Monday, September 25, 2006

I Read Banned Books

By Sean Chercover

“If all mankind minus one, were of one opinion, and only one person were of the contrary opinion, mankind would be no more justified in silencing that one person, than he, if he had the power, would be justified in silencing mankind.”
- John Stuart Mill, On Liberty

I don’t want to get on a soapbox here. Really, I don't. But as America threatens to descend into Theocrazy (get it? "Theocrazy." Ha!), perhaps we should pause long enough to celebrate Banned Books Week.

Sponsored by the American Library Association, the American Booksellers Association, the Association of American Publishers, and a handful of other fine organizations (and endorsed by the Library of Congress), Banned Books Week attempts to draw our attention to an ongoing threat to our intellectual freedom.

The thing is, thousands of groups of our fellow citizens have appointed themselves as America’s moral guardians. These groups want to protect the rest of us from ideas that they have deemed Evil.

As you might expect, these Evil Ideas are found in Very Dangerous Books. And our self-appointed moral guardians want to protect us by having these Dangerous Books banned from public libraries and school libraries. And the really frightening thing is, their efforts occasionally meet with success.

Here are a few titles, from the top-100 challenged books (1990-2000):

To Kill A Mockingbird
The Adventures of Huckleberry Finn
Of Mice And Men
Slaughterhouse-Five
The Catcher In The Rye
In The Night Kitchen (Seriously, I kid you not.)
The Color Purple
Brave New World
The Outsiders
James And The Giant Peach
Ordinary People
Native Son
Lord of The Flies
Song Of Solomon
The Adventures of Tom Sawyer

. . .and so on.

It may seem odd to “celebrate” Banned Books Week, but the idea is to celebrate the books, not the idiots who would like to revoke the First Amendment.

So please follow the links in this post, and read Banned Books Week section of the ALA website.

And unless you have something better planned this week, (like, say, burning a witch, or using the constitution for toilet paper) please consider stopping by your local library and checking out a couple of the books on the list.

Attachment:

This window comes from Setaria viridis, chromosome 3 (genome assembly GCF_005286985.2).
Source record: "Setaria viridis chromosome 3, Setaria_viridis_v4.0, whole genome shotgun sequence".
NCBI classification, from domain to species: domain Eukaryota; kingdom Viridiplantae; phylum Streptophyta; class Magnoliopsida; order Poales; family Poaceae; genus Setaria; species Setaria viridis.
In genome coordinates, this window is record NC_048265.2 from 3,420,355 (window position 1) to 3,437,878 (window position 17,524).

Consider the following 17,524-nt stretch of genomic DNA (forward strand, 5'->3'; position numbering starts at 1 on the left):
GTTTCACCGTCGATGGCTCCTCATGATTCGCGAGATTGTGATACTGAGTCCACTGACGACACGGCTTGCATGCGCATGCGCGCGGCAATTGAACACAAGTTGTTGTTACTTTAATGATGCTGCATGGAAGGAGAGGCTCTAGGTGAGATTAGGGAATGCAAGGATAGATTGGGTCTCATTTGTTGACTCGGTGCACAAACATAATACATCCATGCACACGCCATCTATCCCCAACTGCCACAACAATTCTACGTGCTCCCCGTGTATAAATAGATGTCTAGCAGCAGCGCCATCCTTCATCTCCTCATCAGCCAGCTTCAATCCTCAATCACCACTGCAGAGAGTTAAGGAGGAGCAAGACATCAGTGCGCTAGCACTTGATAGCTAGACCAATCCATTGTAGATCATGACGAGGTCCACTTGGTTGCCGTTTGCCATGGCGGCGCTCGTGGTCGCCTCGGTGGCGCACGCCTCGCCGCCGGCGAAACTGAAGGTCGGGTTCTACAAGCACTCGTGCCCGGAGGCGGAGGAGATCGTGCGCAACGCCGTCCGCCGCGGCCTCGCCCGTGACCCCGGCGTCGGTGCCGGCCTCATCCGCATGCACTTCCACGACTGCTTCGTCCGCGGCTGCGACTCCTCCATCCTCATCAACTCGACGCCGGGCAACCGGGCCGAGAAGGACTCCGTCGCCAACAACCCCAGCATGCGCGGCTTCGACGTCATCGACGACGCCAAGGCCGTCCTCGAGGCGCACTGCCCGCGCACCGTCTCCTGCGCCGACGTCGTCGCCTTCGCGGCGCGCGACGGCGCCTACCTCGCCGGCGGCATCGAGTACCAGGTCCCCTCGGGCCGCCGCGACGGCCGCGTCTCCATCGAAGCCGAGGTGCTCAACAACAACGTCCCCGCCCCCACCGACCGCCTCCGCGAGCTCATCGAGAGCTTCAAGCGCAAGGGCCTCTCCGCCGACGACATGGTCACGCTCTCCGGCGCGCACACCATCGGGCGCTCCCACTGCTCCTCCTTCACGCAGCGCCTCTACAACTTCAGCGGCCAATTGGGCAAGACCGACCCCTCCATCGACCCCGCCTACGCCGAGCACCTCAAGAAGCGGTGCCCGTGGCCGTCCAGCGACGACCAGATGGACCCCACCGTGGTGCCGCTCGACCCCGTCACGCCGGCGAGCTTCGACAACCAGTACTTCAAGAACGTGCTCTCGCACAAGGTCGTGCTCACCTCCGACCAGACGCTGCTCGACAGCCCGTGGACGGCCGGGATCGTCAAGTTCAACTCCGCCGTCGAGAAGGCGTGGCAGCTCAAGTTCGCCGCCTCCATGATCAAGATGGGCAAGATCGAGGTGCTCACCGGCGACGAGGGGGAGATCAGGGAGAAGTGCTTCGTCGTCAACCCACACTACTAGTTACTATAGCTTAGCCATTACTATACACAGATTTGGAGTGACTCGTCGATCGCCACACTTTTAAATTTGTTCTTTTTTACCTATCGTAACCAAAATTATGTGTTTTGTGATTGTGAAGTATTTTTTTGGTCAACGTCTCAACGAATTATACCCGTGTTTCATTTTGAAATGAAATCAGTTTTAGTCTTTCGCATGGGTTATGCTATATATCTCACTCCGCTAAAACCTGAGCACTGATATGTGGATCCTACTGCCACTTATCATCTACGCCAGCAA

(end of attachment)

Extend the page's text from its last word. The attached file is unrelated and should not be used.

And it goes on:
I'll get off my soapbox now.

6 comments:

Libby Hellmann said...

Hear, hear. Thank you for the reminder, Sean. It's sometimes difficult to remember, steeped as we are in the writing community, that others do not respect the first ammendment the same way we do. And it's a scary proposition to think that TO KILL A MOCKINGBIRD is at the top of the banned books list. Funny... that was the first book chosen for the "One Chicago" reading program. Kudos to the Daley administration for that.

maryann mercer said...

Somewhere there has to be a T-shirt with this sentiment on it. I would wear it proudly. The narrow-mindedness of some when it comes to the printed word, especially classics by Mark Twain or Harper Lee's To Kill a Mockingbird disturbs me. It is a blatant attempt to govern not only our minds but our souls. Some of the best books we read in high school and college are on that list.
Thanks for the reminder, Sean.

Sean Chercover said...

Maryann,

Thanks for your comment. Actually, you can get T-shirts, buttons, bracelets etc. that express the sentiment. Just follow the links in the post to the ALA website, where they've got 'em. I ordered an "I Read Banned Books" T-shirt, myself. And the money helps support fight against censorship, so there's no downside.

Michael Dymmoch said...

On the other hand, look what getting banned did for SATANIC VERSES. And I'd never have discovered Harry Potter if some idiots hadn't tried to get him thrown out of public libraries.

Fortunately, we're a nation of people cut on the bias. So banning anything almost always makes it attractive. (Look what the War on Drugs has done for cocaine sales.)

I wish someone would ban one of my books.

Keith said...

As much as I'd like to show my support, my stopping by a library means the book will be effectively banned all over again, because I won't return it for three years.

Brett Battles said...

And this today from Yahoo